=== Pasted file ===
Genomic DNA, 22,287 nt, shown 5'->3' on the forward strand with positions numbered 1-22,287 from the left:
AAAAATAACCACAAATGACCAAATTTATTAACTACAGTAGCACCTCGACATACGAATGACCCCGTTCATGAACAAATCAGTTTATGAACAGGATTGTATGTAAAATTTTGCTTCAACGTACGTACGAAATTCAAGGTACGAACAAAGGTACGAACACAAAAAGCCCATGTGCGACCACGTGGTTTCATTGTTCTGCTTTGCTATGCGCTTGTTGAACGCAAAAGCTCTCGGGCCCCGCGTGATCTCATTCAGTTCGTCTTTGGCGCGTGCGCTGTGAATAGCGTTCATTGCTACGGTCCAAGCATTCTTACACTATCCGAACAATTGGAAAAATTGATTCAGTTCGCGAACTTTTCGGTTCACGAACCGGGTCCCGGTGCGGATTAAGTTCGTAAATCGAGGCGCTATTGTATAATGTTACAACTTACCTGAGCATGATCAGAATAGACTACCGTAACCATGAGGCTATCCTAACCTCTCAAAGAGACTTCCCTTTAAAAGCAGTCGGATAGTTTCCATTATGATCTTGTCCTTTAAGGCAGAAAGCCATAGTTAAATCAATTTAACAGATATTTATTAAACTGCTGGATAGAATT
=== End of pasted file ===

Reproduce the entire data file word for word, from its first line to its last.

Genomic DNA, 22,287 nt, shown 5'->3' on the forward strand with positions numbered 1-22,287 from the left:
AAAAATAACCACAAATGACCAAATTTATTAACTACAGTAGCACCTCGACATACGAATGACCCCGTTCATGAACAAATCAGTTTATGAACAGGATTGTATGTAAAATTTTGCTTCAACGTACGTACGAAATTCAAGGTACGAACAAAGGTACGAACACAAAAAGCCCATGTGCGACCACGTGGTTTCATTGTTCTGCTTTGCTATGCGCTTGTTGAACGCAAAAGCTCTCGGGCCCCGCGTGATCTCATTCAGTTCGTCTTTGGCGCGTGCGCTGTGAATAGCGTTCATTGCTACGGTCCAAGCATTCTTACACTATCCGAACAATTGGAAAAATTGATTCAGTTCGCGAACTTTTCGGTTCACGAACCGGGTCCCGGTGCGGATTAAGTTCGTAAATCGAGGCGCTATTGTATAATGTTACAACTTACCTGAGCATGATCAGAATAGACTACCGTAACCATGAGGCTATCCTAACCTCTCAAAGAGACTTCCCTTTAAAAGCAGTCGGATAGTTTCCATTATGATCTTGTCCTTTAAGGCAGAAAGCCATAGTTAAATCAATTTAACAGATATTTATTAAACTGCTGGATAGAATT